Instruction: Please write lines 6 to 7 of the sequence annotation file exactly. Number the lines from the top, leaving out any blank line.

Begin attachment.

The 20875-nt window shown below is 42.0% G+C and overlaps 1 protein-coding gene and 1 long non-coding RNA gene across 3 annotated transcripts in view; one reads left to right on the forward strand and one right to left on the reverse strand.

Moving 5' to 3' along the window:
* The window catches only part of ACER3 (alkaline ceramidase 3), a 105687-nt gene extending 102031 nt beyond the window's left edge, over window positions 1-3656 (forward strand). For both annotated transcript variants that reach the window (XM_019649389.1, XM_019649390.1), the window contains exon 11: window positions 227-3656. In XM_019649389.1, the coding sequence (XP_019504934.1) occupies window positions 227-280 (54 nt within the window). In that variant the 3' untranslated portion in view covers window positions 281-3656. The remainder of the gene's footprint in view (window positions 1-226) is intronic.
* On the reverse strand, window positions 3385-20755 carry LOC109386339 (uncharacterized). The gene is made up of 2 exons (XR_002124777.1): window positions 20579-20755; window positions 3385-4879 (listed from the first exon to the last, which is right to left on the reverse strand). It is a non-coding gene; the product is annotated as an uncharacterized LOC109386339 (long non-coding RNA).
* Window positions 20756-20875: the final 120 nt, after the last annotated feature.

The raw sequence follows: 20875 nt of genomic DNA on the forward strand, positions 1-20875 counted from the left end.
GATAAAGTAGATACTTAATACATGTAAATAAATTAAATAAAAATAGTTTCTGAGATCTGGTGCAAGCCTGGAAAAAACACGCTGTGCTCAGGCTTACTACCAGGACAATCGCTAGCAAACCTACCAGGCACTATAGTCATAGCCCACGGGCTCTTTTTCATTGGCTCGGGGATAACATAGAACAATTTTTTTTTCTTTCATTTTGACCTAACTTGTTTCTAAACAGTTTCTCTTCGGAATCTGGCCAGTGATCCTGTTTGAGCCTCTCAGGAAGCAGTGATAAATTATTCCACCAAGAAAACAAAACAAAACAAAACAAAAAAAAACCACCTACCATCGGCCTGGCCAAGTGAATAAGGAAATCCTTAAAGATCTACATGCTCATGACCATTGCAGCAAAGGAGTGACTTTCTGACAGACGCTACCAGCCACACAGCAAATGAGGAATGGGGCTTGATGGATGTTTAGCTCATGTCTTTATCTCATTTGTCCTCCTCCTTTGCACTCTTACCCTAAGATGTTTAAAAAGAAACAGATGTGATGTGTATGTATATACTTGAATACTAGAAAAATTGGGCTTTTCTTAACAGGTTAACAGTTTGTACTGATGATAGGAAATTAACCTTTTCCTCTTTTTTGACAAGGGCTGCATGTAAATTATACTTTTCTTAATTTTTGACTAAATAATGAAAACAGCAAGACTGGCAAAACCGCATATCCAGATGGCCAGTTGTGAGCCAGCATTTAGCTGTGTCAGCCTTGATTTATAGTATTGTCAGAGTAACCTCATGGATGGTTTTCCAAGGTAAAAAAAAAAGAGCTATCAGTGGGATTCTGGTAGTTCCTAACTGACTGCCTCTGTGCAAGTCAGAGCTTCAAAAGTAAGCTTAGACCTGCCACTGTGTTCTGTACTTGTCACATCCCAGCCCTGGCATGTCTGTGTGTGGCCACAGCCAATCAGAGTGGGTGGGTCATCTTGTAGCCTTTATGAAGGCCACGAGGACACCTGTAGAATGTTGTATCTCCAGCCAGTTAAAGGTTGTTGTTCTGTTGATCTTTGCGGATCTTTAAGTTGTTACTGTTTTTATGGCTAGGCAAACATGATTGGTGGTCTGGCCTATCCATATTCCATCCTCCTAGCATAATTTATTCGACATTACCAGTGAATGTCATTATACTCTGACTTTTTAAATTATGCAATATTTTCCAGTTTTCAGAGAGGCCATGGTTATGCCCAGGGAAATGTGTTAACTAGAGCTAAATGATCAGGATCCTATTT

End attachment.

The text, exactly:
The raw sequence follows: 20875 nt of genomic DNA on the forward strand, positions 1-20875 counted from the left end.
GATAAAGTAGATACTTAATACATGTAAATAAATTAAATAAAAATAGTTTCTGAGATCTGGTGCAAGCCTGGAAAAAACACGCTGTGCTCAGGCTTACTACCAGGACAATCGCTAGCAAACCTACCAGGCACTATAGTCATAGCCCACGGGCTCTTTTTCATTGGCTCGGGGATAACATAGAACAATTTTTTTTTCTTTCATTTTGACCTAACTTGTTTCTAAACAGTTTCTCTTCGGAATCTGGCCAGTGATCCTGTTTGAGCCTCTCAGGAAGCAGTGATAAATTATTCCACCAAGAAAACAAAACAAAACAAAACAAAAAAAAACCACCTACCATCGGCCTGGCCAAGTGAATAAGGAAATCCTTAAAGATCTACATGCTCATGACCATTGCAGCAAAGGAGTGACTTTCTGACAGACGCTACCAGCCACACAGCAAATGAGGAATGGGGCTTGATGGATGTTTAGCTCATGTCTTTATCTCATTTGTCCTCCTCCTTTGCACTCTTACCCTAAGATGTTTAAAAAGAAACAGATGTGATGTGTATGTATATACTTGAATACTAGAAAAATTGGGCTTTTCTTAACAGGTTAACAGTTTGTACTGATGATAGGAAATTAACCTTTTCCTCTTTTTTGACAAGGGCTGCATGTAAATTATACTTTTCTTAATTTTTGACTAAATAATGAAAACAGCAAGACTGGCAAAACCGCATATCCAGATGGCCAGTTGTGAGCCAGCATTTAGCTGTGTCAGCCTTGATTTATAGTATTGTCAGAGTAACCTCATGGATGGTTTTCCAAGGTAAAAAAAAAAGAGCTATCAGTGGGATTCTGGTAGTTCCTAACTGACTGCCTCTGTGCAAGTCAGAGCTTCAAAAGTAAGCTTAGACCTGCCACTGTGTTCTGTACTTGTCACATCCCAGCCCTGGCATGTCTGTGTGTGGCCACAGCCAATCAGAGTGGGTGGGTCATCTTGTAGCCTTTATGAAGGCCACGAGGACACCTGTAGAATGTTGTATCTCCAGCCAGTTAAAGGTTGTTGTTCTGTTGATCTTTGCGGATCTTTAAGTTGTTACTGTTTTTATGGCTAGGCAAACATGATTGGTGGTCTGGCCTATCCATATTCCATCCTCCTAGCATAATTTATTCGACATTACCAGTGAATGTCATTATACTCTGACTTTTTAAATTATGCAATATTTTCCAGTTTTCAGAGAGGCCATGGTTATGCCCAGGGAAATGTGTTAACTAGAGCTAAATGATCAGGATCCTATTT